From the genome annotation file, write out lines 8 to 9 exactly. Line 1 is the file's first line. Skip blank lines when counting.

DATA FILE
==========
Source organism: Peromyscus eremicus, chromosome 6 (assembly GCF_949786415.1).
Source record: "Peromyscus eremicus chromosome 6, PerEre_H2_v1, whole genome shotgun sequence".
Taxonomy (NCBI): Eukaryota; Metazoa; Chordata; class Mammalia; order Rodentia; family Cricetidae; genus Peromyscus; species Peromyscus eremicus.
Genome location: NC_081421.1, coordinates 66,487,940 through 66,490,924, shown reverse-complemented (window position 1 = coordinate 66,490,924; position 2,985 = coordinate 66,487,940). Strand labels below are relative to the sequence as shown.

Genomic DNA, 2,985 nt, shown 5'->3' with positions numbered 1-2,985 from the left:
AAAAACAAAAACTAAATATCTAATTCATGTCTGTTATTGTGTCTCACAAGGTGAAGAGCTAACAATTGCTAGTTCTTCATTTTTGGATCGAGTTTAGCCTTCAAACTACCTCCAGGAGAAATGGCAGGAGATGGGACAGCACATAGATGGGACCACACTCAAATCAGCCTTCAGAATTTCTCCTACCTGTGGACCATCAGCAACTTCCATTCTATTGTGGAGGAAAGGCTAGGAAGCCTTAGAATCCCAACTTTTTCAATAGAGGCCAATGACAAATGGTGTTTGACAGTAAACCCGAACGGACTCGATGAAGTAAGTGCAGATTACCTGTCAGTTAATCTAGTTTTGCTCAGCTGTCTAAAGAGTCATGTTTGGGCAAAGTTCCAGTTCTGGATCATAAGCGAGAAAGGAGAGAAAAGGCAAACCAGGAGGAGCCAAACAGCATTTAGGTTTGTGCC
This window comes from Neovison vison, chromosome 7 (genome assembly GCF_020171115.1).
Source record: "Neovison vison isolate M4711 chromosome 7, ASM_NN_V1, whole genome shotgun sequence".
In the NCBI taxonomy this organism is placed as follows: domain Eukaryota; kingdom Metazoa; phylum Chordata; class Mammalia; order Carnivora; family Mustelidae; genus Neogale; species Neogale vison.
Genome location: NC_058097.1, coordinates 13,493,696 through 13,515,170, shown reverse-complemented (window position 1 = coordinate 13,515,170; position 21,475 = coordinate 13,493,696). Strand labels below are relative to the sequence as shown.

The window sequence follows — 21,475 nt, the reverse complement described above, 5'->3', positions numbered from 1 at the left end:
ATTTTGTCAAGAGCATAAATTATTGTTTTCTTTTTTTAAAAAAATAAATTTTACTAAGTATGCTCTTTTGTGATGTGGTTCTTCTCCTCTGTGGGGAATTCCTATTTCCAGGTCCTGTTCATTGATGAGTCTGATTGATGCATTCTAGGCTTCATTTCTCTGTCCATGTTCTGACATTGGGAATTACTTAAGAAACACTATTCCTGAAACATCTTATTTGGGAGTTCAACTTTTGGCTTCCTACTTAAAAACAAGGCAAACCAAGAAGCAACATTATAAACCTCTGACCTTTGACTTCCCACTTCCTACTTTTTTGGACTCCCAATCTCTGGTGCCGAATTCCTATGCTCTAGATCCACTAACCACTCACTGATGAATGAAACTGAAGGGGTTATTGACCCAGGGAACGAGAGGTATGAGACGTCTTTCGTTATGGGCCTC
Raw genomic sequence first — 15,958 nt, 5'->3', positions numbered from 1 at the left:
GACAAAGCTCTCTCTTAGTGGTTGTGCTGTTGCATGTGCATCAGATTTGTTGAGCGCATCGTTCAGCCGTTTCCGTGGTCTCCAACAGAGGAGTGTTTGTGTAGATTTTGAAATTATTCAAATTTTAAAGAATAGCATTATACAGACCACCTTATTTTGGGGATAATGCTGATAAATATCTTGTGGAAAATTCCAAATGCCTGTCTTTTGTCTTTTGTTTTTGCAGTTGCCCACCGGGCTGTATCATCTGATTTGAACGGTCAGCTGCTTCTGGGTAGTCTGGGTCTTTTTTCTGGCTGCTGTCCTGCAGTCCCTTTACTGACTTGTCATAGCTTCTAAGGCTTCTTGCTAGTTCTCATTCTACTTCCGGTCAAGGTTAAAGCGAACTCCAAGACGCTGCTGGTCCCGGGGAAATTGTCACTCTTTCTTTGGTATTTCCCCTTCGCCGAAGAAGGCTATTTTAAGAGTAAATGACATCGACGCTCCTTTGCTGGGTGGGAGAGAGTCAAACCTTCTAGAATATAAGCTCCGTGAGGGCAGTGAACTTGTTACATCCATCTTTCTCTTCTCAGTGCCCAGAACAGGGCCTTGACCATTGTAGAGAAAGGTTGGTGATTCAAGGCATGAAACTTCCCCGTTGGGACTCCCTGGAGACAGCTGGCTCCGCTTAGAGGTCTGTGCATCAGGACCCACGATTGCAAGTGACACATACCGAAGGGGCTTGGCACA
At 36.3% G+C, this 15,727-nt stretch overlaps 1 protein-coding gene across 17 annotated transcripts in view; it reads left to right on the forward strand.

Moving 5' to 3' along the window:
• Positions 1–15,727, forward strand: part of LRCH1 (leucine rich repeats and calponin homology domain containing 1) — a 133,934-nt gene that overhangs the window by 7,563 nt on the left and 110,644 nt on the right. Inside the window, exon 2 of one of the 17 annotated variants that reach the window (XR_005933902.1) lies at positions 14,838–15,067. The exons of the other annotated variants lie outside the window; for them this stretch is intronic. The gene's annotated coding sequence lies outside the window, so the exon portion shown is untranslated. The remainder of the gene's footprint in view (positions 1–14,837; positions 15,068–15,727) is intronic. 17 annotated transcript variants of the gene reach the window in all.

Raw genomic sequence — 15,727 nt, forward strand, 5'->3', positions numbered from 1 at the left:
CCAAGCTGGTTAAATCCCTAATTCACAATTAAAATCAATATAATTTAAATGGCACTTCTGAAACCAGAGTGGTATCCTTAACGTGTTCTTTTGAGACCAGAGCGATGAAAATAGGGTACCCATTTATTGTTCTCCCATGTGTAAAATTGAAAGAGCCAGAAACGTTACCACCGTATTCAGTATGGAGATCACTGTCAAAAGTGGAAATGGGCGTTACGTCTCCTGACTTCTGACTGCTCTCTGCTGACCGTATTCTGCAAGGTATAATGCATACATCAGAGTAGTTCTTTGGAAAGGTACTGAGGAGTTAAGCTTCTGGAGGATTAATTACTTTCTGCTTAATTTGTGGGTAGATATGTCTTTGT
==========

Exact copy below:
Source record: "Neovison vison isolate M4711 chromosome 7, ASM_NN_V1, whole genome shotgun sequence".
In the NCBI taxonomy this organism is placed as follows: domain Eukaryota; kingdom Metazoa; phylum Chordata; class Mammalia; order Carnivora; family Mustelidae; genus Neogale; species Neogale vison.